I first read the following text in our Italian class.  The teacher covered up the last two paragraphs and the citation at the end and asked us to guess who the author was speaking about.  I thought the passage was a metaphor and that it was about some wild or undomesticated animals.  Here is the text interspersed with an occasional explanatory paragraph.

“They are generally of small stature and dark skin.  They don’t love water, and many of them smell because they wear the same clothes for weeks. They build shacks of wood and aluminum in the suburbs, quite close together.

When they manage to get closer to the city center, they rent expensive but decrepit apartments. Usually two appear looking for a room with the use of a kitchen.  After a few days they become four, six, ten.  They speak languages incomprehensible to us, probably antique dialects.  Many children are used to begging, often in front of a church.  Women in dark clothing and older men plead for mercy in petulant and plaintive tones.  They have many children who they struggle to maintain and they are very united among themselves.  It is said that they are committed to theft and, if stopped, can become violent.  Our women avoid them not only because they are unattractive and wild, but also because of widespread rumors there are rapes committed after ambushes in the streets when the women are returning from work.

Our government has opened our borders and, above all, has not understood how to select from those who come into our country to work and those who think they can live on gimmicks or even criminal activities.”

Can you guess who the author is talking about?  The report continues…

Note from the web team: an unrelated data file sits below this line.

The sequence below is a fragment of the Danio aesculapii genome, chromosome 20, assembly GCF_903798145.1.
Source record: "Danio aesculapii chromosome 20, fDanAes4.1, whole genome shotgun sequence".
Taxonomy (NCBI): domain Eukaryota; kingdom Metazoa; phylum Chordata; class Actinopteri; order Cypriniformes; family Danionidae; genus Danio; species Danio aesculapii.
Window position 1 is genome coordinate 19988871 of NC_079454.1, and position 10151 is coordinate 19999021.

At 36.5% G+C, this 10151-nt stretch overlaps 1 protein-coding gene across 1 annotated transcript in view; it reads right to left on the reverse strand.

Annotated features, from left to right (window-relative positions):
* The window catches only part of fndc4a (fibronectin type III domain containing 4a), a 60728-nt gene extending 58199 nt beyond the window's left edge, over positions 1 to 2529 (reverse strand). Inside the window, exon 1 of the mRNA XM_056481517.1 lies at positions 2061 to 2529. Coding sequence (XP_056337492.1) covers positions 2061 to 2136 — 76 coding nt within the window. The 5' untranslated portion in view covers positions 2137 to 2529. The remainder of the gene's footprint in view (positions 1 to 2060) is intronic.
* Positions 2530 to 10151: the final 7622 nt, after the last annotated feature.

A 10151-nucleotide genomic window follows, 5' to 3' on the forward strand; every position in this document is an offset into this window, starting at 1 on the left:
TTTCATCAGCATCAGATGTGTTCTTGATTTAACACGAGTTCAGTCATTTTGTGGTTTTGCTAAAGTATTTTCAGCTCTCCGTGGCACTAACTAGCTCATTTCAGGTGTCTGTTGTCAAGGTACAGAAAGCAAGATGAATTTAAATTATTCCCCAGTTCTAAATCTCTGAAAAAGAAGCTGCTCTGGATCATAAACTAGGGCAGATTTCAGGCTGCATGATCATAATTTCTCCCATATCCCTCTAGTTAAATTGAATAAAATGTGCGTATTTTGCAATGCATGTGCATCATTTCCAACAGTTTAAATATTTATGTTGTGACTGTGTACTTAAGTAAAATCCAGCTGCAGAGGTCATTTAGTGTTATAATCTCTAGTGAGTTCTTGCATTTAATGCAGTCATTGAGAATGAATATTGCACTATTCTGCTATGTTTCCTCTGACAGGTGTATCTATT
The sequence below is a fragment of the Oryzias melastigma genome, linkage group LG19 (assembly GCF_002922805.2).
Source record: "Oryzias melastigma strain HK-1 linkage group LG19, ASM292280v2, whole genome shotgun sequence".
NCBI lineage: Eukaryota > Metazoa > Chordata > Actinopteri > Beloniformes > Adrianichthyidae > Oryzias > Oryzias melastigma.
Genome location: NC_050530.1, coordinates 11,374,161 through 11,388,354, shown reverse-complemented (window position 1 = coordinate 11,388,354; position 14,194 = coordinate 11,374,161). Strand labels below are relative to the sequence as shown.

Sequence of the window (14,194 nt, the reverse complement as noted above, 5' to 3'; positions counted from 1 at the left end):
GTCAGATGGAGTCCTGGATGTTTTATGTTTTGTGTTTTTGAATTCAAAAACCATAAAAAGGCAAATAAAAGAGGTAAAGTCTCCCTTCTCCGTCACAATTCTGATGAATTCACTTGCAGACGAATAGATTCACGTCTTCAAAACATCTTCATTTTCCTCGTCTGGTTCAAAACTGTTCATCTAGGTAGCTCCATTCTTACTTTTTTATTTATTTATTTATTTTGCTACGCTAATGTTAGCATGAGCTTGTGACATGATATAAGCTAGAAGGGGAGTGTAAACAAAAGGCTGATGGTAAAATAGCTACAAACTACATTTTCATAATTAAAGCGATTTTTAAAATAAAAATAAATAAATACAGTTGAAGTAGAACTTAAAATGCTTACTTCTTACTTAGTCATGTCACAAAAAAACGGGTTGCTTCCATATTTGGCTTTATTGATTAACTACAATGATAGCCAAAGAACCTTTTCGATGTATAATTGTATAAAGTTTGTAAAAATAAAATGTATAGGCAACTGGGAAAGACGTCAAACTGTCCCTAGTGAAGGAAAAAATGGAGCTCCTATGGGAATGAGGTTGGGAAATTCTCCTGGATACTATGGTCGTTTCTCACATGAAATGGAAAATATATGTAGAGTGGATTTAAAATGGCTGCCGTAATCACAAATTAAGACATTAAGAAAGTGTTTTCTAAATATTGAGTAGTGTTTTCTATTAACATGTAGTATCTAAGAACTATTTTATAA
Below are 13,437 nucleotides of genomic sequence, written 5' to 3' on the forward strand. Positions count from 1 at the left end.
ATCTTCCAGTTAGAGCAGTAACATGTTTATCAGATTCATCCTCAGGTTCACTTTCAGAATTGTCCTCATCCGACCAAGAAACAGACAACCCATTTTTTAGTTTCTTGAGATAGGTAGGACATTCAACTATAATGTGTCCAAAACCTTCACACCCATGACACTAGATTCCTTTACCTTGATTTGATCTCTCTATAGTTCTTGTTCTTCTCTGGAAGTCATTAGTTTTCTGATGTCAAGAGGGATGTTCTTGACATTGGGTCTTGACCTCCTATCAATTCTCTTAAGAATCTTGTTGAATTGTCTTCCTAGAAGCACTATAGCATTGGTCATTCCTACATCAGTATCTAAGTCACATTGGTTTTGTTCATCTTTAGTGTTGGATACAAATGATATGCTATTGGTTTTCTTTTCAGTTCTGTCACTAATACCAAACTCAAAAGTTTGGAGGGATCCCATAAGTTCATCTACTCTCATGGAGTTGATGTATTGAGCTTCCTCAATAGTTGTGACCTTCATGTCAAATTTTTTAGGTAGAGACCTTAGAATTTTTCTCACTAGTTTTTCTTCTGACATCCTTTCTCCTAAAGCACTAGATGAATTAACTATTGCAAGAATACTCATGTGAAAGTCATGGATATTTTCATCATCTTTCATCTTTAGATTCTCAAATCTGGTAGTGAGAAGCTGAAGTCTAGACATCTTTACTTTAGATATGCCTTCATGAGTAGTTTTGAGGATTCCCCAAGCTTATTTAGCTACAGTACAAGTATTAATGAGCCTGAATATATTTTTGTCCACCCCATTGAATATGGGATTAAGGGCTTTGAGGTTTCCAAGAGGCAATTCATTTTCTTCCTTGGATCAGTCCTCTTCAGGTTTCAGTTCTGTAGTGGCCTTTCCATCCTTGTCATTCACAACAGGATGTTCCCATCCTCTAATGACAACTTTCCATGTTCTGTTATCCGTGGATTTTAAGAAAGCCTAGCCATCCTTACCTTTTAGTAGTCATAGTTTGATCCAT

“I propose that preference be given to those from the Veneto and Lombardy, slow of thought and ignorant, but more willing to work than others.  They are suited to homes that Americans refuse so that their families can remain united, and they do not dispute salaries.  The others, those who are referred to in this first report, come from southern Italy.  I invite you to check the documents of origin and repatriate them.  Our security must be the first concern.”

–Report from the Inspectorate for Immigration in the U.S. Congress on Italian immigration into the United States, October 1912—

From the 1880s until about 1920, more than 4 million Italians came to America.  There are many reasons, many of which are tied to circumstances in Italy following unification in 1861.  (I will address this in a future post.)  Nonetheless, prejudice was rampant in the United States; see, for example, my post on Sacco and Vanzetti, October 19, 2017.

 I subsequently did a little research on this passage. Apparently, there are more than 3,500 web pages from Italy that cite this text.  Yet, the original source has not been located.  One inquisitive individual even wrote to the librarians at the Library of Congress who were not able to locate the original document. While I do not want to perpetuate a fabricated story (if this is one), I ask that readers view this passage as yet another example of prejudice, xenophobia, and racism—and we have no shortage of that around the world then and now.  

This entry was posted in Abitudini, English, Immigrazione, Italia, Italoamericani, La Gente. Bookmark the permalink.

2 Responses to Immigration

  1. Marie Panzera says:

    You go, girl. This is an excellent piece, especially given our current White House guest. My Nonno used to tell us about being spit at by the Irish! Nothing much has changed save for different group of immigrants at the bottom of the heap. Thank you for treating this painful, important issue.


    Sent from my iPad

  2. Barbara J Hill says:

    Thanks, M. It is painful.

Leave a Reply

Fill in your details below or click an icon to log in: Logo

You are commenting using your account. Log Out /  Change )

Twitter picture

You are commenting using your Twitter account. Log Out /  Change )

Facebook photo

You are commenting using your Facebook account. Log Out /  Change )

Connecting to %s

This site uses Akismet to reduce spam. Learn how your comment data is processed.